For the past several years, contours of the global map are being radically, and often violently, challenged. The border between Iraq and Syria, for example, has been rendered meaningless as those states collapse, endangering the lives of millions who live within them. Hundreds of thousands of their citizens have chosen to risk their lives on sea rather than on land, culminating in the largest refugee crisis Europe has seen since the Second World War.
The crisis is creating palpable anxiety among European states about future demographic shifts and the social consequences of “letting them in”. Right-wing parties throughout Europe seem to capitalise on this anxiety and xenophobic propaganda has become a legitimate part of political discourse. The borders of the Global North, as a result, are being reinforced: considered ever more important, policed ever more closely, subject to ever more vigilance. The loudest manifestation of this phenomenon comes from across the Atlantic where the Republican Party’s presumptive presidential candidate publicly talks about banning the entry of Muslims into the United States along with putting those Muslims under surveillance who are already American citizens.
This angst is fueled further by the tremors caused by radical Islam and felt across the world — from Brussels to Dhaka and from Paris to Peshawar. These tremors are capable of creating deadly ripples anywhere — at sunny beaches and football stadiums, busy airports and busier streets, even children’s parks and their schools. As city after city mourns the loss of human life at the hands of Islamist bombers, hundreds of young men – many of them European citizens – see things differently. They make their way to the Middle East, seeking to construct (or reconstruct) the borders of a new political utopia — an Islamic caliphate. To do so, they want to unravel what they consider Western machinations on lands once pure and perfect. Such visions of an idyllic past are not unique to the followers of the Islamic State in Iraq and Syria (Isis) but are a characteristic of most Islamic fundamentalist movements. All these movements feature, in varying degrees, animosity towards Western values, culture and/or imperialism.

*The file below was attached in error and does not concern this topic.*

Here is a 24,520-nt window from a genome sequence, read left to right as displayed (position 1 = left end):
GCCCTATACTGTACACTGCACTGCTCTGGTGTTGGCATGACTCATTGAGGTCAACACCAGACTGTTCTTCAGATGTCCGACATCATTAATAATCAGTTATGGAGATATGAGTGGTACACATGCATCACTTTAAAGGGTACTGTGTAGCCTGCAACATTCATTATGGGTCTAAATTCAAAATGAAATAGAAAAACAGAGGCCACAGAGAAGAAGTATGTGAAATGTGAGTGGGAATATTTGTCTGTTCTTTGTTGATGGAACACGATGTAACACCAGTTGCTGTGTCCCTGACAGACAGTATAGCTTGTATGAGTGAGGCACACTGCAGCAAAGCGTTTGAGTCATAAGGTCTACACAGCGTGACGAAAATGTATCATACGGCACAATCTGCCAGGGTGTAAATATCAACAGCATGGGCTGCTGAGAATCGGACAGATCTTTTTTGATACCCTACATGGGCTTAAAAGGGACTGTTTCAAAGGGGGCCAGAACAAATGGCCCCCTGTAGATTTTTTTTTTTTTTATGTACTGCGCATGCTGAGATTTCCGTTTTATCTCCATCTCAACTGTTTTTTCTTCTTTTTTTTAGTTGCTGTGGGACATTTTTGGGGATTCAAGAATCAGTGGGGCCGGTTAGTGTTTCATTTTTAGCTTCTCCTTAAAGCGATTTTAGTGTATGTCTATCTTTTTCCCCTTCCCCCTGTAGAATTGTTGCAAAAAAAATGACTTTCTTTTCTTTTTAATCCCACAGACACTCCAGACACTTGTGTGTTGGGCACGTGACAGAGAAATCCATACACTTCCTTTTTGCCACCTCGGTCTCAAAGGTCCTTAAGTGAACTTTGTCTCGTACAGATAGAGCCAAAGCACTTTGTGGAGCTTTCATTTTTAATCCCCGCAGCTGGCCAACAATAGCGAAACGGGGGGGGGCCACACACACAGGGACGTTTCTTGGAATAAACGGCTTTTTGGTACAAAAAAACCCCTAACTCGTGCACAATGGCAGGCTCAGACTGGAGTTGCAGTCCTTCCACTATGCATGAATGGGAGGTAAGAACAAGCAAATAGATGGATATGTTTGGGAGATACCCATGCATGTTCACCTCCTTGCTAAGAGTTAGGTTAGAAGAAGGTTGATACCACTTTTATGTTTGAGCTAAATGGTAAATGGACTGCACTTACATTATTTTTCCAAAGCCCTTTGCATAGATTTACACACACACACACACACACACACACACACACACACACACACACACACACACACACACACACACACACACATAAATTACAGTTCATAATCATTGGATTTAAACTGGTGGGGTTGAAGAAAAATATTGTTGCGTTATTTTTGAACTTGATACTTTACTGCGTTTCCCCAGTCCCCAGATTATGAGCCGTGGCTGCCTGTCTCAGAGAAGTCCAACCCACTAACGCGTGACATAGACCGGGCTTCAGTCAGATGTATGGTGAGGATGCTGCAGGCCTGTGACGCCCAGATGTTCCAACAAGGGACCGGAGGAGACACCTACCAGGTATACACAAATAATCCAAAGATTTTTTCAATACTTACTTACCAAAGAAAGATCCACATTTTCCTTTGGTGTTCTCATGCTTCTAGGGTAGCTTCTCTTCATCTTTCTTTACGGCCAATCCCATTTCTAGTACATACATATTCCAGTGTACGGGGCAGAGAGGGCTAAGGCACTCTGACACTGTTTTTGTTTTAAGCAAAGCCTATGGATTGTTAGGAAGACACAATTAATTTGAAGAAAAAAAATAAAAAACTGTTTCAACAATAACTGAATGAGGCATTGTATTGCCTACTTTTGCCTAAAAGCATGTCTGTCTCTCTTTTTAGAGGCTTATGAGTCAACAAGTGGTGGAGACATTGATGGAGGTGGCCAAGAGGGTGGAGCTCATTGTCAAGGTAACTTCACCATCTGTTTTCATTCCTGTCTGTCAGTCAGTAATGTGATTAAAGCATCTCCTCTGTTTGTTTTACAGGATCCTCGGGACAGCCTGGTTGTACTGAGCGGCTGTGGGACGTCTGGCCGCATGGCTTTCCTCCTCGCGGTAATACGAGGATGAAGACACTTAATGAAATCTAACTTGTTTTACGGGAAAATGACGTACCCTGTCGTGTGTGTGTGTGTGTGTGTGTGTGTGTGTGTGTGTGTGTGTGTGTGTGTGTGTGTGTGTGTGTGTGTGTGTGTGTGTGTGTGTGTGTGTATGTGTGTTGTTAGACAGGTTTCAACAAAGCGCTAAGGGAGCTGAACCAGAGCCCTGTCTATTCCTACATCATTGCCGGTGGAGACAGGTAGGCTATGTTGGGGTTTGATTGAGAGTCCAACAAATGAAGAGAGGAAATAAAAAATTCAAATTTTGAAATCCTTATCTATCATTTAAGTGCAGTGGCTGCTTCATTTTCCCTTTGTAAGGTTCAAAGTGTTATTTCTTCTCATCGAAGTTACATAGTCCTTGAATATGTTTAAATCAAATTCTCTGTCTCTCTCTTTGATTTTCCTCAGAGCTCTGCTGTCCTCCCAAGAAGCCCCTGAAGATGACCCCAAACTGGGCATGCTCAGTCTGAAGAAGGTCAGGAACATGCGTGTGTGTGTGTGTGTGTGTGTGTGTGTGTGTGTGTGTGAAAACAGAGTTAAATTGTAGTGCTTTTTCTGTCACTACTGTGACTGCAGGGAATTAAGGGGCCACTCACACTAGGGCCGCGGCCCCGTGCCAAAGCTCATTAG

Reading the history of the European – and later the American –engagement with the Middle East and parts of West, Central and South Asia, indeed, shows that there is some truth to the notion that the Muslim states in these regions suffer seriously as a result of colonial and neocolonial policies of the West. While many commentators trace multiple crises these states face to the start of the War on Terror and America’s invasion of Iraq in 2003, historians stress at looking much farther back. In this context, the general, non-specialist reader may turn to either of two types of history books — the ones that shock or the ones that comfort.
The ability of a work of non-fiction to disturb is often considered a good marker of its quality. Provocative works lead readers to revisit and reimagine previously believed narratives and the assumptions that underpin them. Many people seek the latter category of history: the kind that adds a nice doze of facts and stories to an already established worldview, giving it a sort of hollow profoundness but nothing more. This is particularly true of those societies, including the British, where there is a genuine public interest in popular accounts of historical events and personalities. A reader interested in Islam, browsing in a bookshop in north London, might seek to learn about this obviously troublesome phenomenon through the life and work of a trusted historical figure. Such an audience would be glad to be in the company of Warren Dockter’s new book Churchill and the Islamic World.